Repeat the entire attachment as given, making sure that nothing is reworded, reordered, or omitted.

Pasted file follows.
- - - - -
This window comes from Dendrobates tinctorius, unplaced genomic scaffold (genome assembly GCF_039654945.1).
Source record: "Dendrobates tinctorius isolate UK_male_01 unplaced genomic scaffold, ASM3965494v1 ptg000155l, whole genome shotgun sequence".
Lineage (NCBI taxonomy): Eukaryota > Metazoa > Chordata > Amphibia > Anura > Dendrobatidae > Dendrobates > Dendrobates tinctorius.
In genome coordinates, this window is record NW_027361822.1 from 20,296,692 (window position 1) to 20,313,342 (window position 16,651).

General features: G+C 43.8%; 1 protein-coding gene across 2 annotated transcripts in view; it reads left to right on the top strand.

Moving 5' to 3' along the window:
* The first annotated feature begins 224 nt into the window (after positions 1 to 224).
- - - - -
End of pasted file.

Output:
This window comes from Dendrobates tinctorius, unplaced genomic scaffold (genome assembly GCF_039654945.1).
Source record: "Dendrobates tinctorius isolate UK_male_01 unplaced genomic scaffold, ASM3965494v1 ptg000155l, whole genome shotgun sequence".
Lineage (NCBI taxonomy): Eukaryota > Metazoa > Chordata > Amphibia > Anura > Dendrobatidae > Dendrobates > Dendrobates tinctorius.
In genome coordinates, this window is record NW_027361822.1 from 20,296,692 (window position 1) to 20,313,342 (window position 16,651).

General features: G+C 43.8%; 1 protein-coding gene across 2 annotated transcripts in view; it reads left to right on the top strand.

Moving 5' to 3' along the window:
* The first annotated feature begins 224 nt into the window (after positions 1 to 224).